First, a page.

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Publication numberUS4487171 A
Publication typeGrant
Application numberUS 06/497,203
Publication dateDec 11, 1984
Filing dateMay 23, 1983
Priority dateMay 23, 1983
Fee statusLapsed
Publication number06497203, 497203, US 4487171 A, US 4487171A, US-A-4487171, US4487171 A, US4487171A
InventorsGeorge W. Vosper
Original AssigneeVosper George W
Export CitationBiBTeX, EndNote, RefMan
External Links: USPTO, USPTO Assignment, Espacenet
Internal combustion engine having diverter valve and separate passage for purging engine
US 4487171 A
Abstract
Improvements in a fuel injected, internal combustion engine having a first passage for flow of air into the combustion chamber and exit of exhaust gases from the combustion chamber and a single poppet valve opened and closed in timed relation to rotation of the engine's crank shaft to control flow of gases through such first passage, an inlet air passage and an exhaust gas passage each communicating with the first passage and one another and a diverter valve movable in timed relation to operation of the poppet valve selectively to direct, in one position, air into the combustion chamber through the inlet passage and, in another position, exit of exhaust gases through the outlet passage wherein the improvement comprises a separate small passageway in parallel flow relation with the intake air into the combustion chamber which directs supercharged air into the combustion chamber when the diverter valve is in the exhaust position to purge the engine.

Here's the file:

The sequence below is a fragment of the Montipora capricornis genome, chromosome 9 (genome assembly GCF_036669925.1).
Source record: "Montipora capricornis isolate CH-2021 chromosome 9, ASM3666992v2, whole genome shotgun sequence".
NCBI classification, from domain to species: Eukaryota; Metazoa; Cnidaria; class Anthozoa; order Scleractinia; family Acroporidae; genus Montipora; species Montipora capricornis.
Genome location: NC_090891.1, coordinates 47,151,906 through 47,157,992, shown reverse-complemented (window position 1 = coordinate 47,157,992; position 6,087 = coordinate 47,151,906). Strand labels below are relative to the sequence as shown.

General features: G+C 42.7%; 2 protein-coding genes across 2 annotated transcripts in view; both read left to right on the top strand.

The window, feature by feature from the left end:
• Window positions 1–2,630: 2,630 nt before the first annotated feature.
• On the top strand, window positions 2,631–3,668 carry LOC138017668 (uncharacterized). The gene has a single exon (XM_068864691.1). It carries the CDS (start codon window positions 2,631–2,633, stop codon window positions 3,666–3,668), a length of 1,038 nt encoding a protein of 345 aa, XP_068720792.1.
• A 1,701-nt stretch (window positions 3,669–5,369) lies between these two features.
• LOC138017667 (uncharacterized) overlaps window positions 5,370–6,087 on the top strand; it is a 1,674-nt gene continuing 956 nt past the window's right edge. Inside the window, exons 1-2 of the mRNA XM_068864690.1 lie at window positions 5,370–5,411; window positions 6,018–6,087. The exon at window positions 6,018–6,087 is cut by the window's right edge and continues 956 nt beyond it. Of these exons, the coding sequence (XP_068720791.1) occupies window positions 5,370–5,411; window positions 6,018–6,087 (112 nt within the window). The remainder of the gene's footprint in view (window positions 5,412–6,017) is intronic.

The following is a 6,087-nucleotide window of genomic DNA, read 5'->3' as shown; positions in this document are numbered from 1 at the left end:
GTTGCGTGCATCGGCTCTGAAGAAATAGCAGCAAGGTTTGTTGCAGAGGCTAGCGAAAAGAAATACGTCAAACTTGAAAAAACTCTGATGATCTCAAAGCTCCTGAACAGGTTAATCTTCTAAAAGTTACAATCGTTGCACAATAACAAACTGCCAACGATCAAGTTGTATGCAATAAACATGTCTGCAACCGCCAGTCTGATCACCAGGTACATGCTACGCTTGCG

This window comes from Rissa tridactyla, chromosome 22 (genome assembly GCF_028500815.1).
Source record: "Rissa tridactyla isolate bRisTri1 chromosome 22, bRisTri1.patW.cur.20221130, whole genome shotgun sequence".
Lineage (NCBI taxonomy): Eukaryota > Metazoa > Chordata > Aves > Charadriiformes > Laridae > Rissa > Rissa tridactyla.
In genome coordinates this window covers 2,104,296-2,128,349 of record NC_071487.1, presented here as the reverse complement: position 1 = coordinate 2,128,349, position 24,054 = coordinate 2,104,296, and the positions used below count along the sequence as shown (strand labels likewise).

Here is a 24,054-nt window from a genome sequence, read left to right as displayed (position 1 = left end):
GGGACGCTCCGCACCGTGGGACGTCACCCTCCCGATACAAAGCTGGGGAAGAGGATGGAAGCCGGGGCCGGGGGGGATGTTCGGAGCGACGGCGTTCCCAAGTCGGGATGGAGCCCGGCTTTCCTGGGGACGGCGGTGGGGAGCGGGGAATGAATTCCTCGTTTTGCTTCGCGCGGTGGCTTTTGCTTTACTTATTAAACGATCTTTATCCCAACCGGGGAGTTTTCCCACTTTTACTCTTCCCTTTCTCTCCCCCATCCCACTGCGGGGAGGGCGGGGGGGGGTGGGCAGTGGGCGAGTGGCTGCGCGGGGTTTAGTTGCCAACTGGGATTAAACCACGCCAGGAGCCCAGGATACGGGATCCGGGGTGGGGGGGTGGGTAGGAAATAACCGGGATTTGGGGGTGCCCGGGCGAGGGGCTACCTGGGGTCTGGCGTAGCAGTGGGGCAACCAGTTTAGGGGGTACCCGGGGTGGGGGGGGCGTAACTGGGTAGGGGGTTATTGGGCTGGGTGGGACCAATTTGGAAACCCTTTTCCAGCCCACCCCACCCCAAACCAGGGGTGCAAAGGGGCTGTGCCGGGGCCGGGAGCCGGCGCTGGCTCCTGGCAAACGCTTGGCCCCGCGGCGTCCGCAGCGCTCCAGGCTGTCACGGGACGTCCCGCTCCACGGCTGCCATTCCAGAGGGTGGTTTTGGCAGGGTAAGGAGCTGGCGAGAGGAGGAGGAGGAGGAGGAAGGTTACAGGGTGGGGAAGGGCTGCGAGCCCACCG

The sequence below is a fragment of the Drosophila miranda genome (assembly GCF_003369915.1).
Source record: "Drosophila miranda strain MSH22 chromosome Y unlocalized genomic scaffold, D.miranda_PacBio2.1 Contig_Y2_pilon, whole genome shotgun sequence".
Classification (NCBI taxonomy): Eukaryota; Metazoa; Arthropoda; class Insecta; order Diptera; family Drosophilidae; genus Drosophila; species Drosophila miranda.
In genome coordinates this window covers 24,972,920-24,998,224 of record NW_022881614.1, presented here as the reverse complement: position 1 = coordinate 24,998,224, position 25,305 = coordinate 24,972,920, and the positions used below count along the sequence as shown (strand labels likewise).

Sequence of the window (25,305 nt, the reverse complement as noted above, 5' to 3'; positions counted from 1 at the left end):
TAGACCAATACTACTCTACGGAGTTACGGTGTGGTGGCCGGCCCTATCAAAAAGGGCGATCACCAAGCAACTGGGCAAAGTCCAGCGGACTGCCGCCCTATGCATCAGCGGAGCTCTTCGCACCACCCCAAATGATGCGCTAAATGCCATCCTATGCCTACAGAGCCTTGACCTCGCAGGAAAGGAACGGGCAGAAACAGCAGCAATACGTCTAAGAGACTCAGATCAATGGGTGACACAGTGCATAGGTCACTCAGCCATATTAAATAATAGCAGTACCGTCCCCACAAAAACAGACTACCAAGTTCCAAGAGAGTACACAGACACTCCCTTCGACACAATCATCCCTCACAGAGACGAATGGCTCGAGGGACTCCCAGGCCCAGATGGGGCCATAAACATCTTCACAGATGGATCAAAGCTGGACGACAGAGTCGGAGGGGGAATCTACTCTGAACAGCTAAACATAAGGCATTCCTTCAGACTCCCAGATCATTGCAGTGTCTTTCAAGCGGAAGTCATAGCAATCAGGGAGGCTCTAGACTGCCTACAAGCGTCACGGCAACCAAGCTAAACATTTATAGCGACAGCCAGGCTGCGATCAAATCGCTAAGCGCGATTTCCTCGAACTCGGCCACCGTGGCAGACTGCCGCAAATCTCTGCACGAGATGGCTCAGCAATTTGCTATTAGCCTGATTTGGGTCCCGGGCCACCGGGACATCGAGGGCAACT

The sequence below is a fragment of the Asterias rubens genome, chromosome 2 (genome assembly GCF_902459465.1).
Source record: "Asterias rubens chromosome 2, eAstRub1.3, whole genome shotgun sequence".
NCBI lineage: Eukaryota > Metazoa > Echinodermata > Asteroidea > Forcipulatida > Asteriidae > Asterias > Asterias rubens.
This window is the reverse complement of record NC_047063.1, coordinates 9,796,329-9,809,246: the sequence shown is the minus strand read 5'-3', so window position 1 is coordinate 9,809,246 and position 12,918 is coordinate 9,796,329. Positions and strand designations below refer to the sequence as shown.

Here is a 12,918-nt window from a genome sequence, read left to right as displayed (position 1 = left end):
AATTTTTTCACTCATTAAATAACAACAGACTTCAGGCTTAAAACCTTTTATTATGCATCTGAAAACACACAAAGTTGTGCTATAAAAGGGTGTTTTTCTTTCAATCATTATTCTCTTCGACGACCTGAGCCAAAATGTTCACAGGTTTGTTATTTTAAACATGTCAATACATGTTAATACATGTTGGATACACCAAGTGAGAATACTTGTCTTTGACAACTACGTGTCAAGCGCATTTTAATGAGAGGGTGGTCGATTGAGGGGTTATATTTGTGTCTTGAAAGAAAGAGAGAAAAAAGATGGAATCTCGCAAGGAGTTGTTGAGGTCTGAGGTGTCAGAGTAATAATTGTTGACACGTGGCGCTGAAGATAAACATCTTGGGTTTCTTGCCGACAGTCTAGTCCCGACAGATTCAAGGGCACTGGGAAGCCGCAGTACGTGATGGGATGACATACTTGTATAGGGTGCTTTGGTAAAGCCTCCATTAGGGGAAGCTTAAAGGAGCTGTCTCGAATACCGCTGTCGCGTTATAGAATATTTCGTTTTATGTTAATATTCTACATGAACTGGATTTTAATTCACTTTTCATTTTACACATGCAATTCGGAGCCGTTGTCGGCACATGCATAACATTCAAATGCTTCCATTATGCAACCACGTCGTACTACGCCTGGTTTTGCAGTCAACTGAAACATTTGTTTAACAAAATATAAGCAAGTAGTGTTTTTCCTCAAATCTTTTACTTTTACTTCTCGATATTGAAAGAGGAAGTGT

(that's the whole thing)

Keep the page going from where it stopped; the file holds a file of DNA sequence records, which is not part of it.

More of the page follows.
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Claims(2)
I claim:
1. In a fuel injected, internal combustion engine of the type having a single poppet valve for controlling the flow of air to the combustion chamber and exit of exhaust gases therefrom, an inlet passage for the supply of air under pressure; an outlet passage for exit of exhaust gases, said outlet passage communicating with said inlet passage as a continuation thereof; a further passage terminating at one end in said combustion chamber and at the other end at the junction of said inlet and outlet passages, said single poppet valve being arranged and operated to control the flow of gases through said further passage into and out of said combustion chamber in timed relation to rotation of the engine's crankshaft, all of said passages being circular in cross-sectional shape; a diverter valve selectively movable in timed relation with opening and closing of the poppet valve so as in one position to direct flow of pressurized air through the inlet passage into the combustion chamber and later, in another position, the flow of combustion gases from the combustion chamber through the outlet passage; and means controlling movement of said diverter valve from each of one position to another, the improvement comprising a secondary air passage to said combustion chamber in parallel flow relation with said inlet passage and arranged such that air flows therethrough into the combustion chamber when the diverter valve is in the exhaust position and the poppet valve is open.